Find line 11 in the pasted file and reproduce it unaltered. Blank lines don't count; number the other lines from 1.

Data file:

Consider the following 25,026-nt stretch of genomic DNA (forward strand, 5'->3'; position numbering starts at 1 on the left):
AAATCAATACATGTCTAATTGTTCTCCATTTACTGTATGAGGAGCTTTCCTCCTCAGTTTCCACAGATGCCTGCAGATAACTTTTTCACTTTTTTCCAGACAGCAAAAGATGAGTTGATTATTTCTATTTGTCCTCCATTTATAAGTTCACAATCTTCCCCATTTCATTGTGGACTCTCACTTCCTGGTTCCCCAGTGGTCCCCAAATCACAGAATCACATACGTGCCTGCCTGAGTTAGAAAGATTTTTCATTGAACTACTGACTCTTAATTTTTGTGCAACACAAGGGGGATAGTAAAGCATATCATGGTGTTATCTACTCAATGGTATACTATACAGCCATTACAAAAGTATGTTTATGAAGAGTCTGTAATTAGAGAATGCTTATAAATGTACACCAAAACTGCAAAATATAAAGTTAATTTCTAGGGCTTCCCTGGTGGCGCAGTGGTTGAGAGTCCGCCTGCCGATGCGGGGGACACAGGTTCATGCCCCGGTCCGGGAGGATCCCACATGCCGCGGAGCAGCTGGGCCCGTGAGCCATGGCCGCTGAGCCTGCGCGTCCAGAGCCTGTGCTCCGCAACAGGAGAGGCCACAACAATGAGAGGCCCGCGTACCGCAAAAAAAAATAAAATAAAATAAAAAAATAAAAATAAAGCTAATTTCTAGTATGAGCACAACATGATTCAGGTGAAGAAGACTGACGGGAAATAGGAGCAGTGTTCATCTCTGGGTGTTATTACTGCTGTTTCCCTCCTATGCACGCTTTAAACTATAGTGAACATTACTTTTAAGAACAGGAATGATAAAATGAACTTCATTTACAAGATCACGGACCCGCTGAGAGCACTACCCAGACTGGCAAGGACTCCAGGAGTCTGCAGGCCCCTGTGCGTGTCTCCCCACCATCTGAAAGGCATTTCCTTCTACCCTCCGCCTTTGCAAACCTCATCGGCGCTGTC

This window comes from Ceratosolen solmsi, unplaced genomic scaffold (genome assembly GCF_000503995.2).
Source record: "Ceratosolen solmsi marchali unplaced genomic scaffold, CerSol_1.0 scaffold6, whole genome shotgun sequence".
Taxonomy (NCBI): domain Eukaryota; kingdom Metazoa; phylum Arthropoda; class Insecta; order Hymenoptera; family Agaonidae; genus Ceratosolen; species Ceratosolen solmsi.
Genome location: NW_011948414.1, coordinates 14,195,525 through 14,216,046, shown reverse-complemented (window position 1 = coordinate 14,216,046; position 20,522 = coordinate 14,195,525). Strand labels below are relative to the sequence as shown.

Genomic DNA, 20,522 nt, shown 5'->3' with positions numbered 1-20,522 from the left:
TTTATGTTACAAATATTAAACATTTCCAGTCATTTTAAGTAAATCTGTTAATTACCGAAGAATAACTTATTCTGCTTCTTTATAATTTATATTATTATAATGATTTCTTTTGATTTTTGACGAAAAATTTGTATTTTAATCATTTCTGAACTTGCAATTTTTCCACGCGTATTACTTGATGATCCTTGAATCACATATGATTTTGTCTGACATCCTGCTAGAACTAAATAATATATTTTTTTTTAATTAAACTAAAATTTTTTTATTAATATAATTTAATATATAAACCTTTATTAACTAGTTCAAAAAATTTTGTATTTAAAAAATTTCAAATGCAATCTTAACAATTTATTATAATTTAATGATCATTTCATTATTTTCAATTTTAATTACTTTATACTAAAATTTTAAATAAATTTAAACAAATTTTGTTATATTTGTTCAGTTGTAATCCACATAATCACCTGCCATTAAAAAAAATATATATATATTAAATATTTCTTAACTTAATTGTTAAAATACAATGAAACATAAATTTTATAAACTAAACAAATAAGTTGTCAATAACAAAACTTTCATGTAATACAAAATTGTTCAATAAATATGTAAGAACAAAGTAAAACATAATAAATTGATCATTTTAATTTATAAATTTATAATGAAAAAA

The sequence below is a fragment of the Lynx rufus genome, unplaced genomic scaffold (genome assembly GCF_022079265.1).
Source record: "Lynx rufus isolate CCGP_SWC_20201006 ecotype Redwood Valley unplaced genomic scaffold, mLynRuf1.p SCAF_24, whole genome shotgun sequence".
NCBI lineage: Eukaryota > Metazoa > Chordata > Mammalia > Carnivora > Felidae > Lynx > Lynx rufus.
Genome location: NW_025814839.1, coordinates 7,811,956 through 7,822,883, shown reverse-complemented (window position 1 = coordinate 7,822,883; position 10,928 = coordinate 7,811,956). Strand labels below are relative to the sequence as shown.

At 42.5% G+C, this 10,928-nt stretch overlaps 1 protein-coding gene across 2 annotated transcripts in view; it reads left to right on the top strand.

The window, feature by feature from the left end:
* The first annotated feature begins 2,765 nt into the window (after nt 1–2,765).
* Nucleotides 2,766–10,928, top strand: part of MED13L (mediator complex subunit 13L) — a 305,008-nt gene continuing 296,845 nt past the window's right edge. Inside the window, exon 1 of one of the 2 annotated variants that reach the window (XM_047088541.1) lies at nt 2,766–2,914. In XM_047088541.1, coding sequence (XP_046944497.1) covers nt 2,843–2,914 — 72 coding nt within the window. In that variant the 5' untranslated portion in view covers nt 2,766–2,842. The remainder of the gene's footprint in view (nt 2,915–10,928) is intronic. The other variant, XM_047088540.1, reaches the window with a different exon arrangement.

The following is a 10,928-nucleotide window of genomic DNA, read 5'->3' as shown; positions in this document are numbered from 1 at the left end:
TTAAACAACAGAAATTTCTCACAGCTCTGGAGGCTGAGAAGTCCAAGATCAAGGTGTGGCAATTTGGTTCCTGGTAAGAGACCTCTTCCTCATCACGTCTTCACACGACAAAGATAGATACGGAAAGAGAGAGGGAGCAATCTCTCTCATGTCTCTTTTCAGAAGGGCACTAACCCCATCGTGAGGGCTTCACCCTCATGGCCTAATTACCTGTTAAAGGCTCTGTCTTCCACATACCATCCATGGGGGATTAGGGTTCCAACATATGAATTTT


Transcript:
NCBI lineage: Eukaryota > Metazoa > Chordata > Mammalia > Carnivora > Felidae > Lynx > Lynx rufus.